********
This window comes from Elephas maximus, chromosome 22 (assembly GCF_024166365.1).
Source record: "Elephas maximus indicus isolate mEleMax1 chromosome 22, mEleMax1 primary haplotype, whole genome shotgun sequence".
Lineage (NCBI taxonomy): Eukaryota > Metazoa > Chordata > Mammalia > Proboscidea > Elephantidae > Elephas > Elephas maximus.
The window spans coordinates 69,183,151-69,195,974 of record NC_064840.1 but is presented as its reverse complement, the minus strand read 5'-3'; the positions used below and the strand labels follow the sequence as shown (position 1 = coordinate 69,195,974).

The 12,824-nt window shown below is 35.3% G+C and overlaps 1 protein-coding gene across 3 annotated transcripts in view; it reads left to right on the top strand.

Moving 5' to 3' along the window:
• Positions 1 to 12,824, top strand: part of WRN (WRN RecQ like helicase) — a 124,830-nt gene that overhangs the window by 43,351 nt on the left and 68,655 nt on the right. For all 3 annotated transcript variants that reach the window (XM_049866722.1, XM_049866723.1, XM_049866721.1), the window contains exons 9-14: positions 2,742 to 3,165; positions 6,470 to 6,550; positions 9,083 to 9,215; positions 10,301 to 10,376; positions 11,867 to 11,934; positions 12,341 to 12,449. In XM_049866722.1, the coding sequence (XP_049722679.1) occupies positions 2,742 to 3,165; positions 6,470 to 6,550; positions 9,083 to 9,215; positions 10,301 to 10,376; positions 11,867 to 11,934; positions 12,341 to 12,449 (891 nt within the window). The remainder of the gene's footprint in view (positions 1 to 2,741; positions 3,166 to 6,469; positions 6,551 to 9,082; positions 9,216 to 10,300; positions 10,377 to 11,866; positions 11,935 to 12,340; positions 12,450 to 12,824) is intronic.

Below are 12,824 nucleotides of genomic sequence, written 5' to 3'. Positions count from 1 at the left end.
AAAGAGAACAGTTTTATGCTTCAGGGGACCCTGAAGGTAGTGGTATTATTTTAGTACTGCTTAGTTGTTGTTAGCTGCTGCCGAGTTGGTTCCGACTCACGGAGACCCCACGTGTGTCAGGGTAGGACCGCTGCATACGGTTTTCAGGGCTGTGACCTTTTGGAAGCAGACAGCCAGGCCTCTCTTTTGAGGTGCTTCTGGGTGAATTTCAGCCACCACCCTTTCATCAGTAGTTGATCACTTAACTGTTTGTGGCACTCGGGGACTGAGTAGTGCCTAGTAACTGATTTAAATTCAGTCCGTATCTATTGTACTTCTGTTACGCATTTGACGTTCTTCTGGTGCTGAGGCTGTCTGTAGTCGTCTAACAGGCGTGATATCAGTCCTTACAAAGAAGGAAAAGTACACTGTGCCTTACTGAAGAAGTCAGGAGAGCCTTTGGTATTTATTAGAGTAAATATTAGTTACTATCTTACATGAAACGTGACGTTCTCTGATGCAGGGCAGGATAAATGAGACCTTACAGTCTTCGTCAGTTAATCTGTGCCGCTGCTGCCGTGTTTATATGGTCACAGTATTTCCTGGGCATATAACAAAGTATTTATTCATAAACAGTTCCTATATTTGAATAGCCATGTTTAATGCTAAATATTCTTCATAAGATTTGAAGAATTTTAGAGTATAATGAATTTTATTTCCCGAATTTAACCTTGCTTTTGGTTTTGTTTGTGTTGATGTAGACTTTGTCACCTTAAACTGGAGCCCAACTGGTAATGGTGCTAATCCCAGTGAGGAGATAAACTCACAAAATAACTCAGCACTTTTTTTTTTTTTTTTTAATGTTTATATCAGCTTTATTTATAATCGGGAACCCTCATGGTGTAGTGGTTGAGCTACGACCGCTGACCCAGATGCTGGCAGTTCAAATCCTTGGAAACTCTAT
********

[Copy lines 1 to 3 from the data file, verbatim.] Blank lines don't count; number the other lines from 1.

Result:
This window comes from Elephas maximus, chromosome 22 (assembly GCF_024166365.1).
Source record: "Elephas maximus indicus isolate mEleMax1 chromosome 22, mEleMax1 primary haplotype, whole genome shotgun sequence".
Lineage (NCBI taxonomy): Eukaryota > Metazoa > Chordata > Mammalia > Proboscidea > Elephantidae > Elephas > Elephas maximus.